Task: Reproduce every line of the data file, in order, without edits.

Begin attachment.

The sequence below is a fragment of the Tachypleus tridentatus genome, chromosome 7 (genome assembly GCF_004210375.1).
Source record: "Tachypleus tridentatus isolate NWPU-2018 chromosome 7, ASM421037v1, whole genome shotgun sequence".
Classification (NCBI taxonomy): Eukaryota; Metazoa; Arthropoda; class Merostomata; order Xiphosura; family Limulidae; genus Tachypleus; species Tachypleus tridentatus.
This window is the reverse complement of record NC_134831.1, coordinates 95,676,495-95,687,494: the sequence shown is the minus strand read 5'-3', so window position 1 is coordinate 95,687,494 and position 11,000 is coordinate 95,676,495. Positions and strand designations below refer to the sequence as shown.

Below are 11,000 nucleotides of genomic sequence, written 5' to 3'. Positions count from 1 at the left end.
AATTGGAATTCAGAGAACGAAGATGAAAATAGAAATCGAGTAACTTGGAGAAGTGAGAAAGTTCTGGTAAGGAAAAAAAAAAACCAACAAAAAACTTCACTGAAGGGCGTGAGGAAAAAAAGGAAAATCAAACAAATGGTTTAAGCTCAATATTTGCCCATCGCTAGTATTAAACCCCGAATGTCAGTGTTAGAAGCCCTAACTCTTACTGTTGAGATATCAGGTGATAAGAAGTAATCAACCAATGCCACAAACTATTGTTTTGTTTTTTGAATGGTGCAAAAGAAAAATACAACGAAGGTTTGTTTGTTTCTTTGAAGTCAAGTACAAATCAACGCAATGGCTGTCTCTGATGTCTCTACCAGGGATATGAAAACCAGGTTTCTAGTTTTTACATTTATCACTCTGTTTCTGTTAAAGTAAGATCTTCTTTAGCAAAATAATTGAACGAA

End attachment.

The sequence below is a fragment of the Tachypleus tridentatus genome, chromosome 7 (genome assembly GCF_004210375.1).
Source record: "Tachypleus tridentatus isolate NWPU-2018 chromosome 7, ASM421037v1, whole genome shotgun sequence".
Classification (NCBI taxonomy): Eukaryota; Metazoa; Arthropoda; class Merostomata; order Xiphosura; family Limulidae; genus Tachypleus; species Tachypleus tridentatus.
This window is the reverse complement of record NC_134831.1, coordinates 95,676,495-95,687,494: the sequence shown is the minus strand read 5'-3', so window position 1 is coordinate 95,687,494 and position 11,000 is coordinate 95,676,495. Positions and strand designations below refer to the sequence as shown.

Below are 11,000 nucleotides of genomic sequence, written 5' to 3'. Positions count from 1 at the left end.
AATTGGAATTCAGAGAACGAAGATGAAAATAGAAATCGAGTAACTTGGAGAAGTGAGAAAGTTCTGGTAAGGAAAAAAAAAAACCAACAAAAAACTTCACTGAAGGGCGTGAGGAAAAAAAGGAAAATCAAACAAATGGTTTAAGCTCAATATTTGCCCATCGCTAGTATTAAACCCCGAATGTCAGTGTTAGAAGCCCTAACTCTTACTGTTGAGATATCAGGTGATAAGAAGTAATCAACCAATGCCACAAACTATTGTTTTGTTTTTTGAATGGTGCAAAAGAAAAATACAACGAAGGTTTGTTTGTTTCTTTGAAGTCAAGTACAAATCAACGCAATGGCTGTCTCTGATGTCTCTACCAGGGATATGAAAACCAGGTTTCTAGTTTTTACATTTATCACTCTGTTTCTGTTAAAGTAAGATCTTCTTTAGCAAAATAATTGAACGAA